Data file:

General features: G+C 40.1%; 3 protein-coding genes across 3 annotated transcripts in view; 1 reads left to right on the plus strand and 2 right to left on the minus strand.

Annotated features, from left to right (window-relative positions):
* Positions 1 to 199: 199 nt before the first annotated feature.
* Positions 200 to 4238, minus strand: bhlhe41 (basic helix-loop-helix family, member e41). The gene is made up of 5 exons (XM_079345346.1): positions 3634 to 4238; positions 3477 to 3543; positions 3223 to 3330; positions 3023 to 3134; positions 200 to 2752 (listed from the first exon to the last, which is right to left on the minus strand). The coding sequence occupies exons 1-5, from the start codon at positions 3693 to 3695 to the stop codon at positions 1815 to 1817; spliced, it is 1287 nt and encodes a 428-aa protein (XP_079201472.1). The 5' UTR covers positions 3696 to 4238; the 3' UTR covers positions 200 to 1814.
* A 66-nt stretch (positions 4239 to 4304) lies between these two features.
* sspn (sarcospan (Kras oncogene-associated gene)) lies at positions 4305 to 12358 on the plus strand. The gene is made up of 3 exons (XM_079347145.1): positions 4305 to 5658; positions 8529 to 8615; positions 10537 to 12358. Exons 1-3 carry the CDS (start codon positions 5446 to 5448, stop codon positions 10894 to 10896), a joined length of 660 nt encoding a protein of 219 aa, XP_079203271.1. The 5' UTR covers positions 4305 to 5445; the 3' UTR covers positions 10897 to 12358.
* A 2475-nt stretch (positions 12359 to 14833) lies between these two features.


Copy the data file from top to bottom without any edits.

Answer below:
General features: G+C 40.1%; 3 protein-coding genes across 3 annotated transcripts in view; 1 reads left to right on the plus strand and 2 right to left on the minus strand.

Annotated features, from left to right (window-relative positions):
* Positions 1 to 199: 199 nt before the first annotated feature.
* Positions 200 to 4238, minus strand: bhlhe41 (basic helix-loop-helix family, member e41). The gene is made up of 5 exons (XM_079345346.1): positions 3634 to 4238; positions 3477 to 3543; positions 3223 to 3330; positions 3023 to 3134; positions 200 to 2752 (listed from the first exon to the last, which is right to left on the minus strand). The coding sequence occupies exons 1-5, from the start codon at positions 3693 to 3695 to the stop codon at positions 1815 to 1817; spliced, it is 1287 nt and encodes a 428-aa protein (XP_079201472.1). The 5' UTR covers positions 3696 to 4238; the 3' UTR covers positions 200 to 1814.
* A 66-nt stretch (positions 4239 to 4304) lies between these two features.
* sspn (sarcospan (Kras oncogene-associated gene)) lies at positions 4305 to 12358 on the plus strand. The gene is made up of 3 exons (XM_079347145.1): positions 4305 to 5658; positions 8529 to 8615; positions 10537 to 12358. Exons 1-3 carry the CDS (start codon positions 5446 to 5448, stop codon positions 10894 to 10896), a joined length of 660 nt encoding a protein of 219 aa, XP_079203271.1. The 5' UTR covers positions 4305 to 5445; the 3' UTR covers positions 10897 to 12358.
* A 2475-nt stretch (positions 12359 to 14833) lies between these two features.